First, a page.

'No life so happy than that of a well governed angler' Isaac Walton.
Join me in a quest to find trout in the rivers and lakes of Northern England
Friday, 30 July 2010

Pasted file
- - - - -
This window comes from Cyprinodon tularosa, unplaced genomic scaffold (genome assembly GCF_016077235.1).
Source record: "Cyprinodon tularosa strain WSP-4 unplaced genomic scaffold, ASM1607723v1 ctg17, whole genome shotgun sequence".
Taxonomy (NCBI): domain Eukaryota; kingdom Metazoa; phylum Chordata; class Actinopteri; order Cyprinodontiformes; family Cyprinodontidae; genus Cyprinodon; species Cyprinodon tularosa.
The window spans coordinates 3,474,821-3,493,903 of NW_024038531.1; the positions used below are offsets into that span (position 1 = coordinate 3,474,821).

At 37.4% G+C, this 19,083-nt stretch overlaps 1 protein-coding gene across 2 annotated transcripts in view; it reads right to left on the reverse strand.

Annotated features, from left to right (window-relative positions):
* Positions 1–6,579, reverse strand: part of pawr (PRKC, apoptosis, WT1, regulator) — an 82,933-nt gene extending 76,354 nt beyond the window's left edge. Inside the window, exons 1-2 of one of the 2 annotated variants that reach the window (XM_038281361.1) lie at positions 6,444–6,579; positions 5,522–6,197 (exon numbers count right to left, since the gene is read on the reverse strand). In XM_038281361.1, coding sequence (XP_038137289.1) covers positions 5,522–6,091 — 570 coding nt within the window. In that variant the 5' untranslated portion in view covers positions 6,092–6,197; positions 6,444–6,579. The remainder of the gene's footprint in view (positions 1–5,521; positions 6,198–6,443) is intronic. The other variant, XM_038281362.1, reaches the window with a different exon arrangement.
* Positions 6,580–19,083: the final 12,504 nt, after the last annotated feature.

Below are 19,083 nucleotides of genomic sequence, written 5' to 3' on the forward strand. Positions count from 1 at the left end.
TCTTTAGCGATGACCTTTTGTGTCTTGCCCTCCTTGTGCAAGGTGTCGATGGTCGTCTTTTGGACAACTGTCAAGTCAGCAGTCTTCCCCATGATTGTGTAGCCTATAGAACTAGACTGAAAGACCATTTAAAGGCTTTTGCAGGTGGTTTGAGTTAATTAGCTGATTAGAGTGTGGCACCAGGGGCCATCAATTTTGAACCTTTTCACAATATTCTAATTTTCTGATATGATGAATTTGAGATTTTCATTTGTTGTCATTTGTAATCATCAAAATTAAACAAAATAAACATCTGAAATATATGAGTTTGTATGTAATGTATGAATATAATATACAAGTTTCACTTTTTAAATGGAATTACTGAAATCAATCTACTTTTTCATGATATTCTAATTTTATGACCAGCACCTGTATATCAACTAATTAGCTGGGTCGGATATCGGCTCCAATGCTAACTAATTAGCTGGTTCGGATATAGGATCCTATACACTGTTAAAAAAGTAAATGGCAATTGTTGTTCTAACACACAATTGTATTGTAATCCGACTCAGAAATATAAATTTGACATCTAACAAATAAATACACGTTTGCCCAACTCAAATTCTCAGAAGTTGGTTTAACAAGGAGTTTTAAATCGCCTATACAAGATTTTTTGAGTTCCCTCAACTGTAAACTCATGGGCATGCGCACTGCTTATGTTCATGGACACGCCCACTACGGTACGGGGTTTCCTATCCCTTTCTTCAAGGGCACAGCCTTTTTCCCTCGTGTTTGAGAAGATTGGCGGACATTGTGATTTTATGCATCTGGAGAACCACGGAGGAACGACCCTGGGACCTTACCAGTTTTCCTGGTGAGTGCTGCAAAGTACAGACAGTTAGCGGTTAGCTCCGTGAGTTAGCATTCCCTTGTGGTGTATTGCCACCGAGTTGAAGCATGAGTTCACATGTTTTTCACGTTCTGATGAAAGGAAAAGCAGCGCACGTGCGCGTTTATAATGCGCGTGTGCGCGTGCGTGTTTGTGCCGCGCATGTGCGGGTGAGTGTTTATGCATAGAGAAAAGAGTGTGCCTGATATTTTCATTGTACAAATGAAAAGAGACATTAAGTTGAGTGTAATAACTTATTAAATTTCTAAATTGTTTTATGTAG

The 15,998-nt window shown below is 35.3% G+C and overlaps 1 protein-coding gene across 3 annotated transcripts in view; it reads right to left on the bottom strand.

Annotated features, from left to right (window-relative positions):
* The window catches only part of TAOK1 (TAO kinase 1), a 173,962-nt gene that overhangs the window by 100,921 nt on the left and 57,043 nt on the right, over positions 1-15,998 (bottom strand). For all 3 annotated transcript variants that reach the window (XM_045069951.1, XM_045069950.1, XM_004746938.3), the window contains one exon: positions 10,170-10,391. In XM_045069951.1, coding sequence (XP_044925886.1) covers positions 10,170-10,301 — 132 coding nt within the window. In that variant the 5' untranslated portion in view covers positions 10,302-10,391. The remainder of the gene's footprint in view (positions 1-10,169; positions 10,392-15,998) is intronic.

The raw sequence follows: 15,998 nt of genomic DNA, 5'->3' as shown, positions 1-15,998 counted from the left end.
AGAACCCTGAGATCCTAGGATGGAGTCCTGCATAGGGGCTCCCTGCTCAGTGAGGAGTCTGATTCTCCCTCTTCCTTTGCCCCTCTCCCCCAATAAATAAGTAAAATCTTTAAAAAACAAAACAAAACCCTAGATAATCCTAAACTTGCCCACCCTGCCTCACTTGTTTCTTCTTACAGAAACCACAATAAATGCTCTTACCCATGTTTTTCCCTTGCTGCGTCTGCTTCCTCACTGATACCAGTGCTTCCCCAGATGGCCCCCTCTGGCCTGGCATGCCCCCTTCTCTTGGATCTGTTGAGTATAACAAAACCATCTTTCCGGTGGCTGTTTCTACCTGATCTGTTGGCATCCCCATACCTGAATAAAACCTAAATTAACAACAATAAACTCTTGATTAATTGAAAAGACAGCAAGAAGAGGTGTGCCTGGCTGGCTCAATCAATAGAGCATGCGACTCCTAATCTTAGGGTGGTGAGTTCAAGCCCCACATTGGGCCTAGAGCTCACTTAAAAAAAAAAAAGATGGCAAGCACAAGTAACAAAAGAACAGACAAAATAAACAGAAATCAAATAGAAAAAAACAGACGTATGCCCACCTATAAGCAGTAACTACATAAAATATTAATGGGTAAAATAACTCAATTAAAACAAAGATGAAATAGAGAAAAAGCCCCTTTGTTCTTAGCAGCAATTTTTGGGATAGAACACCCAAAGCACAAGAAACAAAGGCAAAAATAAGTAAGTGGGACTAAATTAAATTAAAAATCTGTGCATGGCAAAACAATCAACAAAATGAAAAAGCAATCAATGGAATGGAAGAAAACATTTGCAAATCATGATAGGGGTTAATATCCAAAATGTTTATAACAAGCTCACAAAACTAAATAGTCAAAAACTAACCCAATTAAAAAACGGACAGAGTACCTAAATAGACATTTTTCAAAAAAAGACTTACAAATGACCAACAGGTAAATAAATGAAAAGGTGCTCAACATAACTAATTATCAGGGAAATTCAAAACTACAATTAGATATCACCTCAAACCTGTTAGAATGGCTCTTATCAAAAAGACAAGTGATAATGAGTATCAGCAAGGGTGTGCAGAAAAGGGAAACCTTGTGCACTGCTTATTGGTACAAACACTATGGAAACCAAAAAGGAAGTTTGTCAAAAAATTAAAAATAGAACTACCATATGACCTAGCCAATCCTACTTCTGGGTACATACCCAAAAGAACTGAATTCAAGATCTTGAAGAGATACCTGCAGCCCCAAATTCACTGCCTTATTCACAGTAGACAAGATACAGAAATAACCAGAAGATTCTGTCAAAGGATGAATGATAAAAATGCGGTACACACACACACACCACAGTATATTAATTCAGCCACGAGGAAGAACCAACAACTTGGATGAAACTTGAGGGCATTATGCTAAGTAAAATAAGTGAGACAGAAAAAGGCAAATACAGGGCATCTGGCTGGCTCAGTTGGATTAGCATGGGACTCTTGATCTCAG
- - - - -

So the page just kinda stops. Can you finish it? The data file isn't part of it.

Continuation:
Sorry about the title of this post first up. After descending from the lofty heights of the high Pyrenees, my small stream fishing continued in the astounding surroundings of the midi-Pyrenees near Puente D´Espana, right on the border with Spain. The crystalline waters of the upper Gauve and the lush, fertile meadows provided a perfect environment for the pursuit of the Zebre trout, an ancient strain of meditteranean brown trout. This, the locals told me proudly, was a genetically pure and unique strain of trout that was pursued further back in history by the Romans. The broodstock of captive zebres are planted in the high lakes once a year by helicopters, along with brook trout and lake trout. The lake trout are rumoured to reach lengths of a metre as they hunker down for the winter in the depths of thses remote lakes. As for me, I was happy to catch the small zebres by the dozen, using caddis and stimulators all day long. I was lucky to bump into the helicopter pilots as they completed their annual planting of the high lakes- they seemed surprised to find an Englishman thrashing around in their rivers, but after a good chat about fishing and flies, an ´entente cordiale´ was agreed and it was beers all round.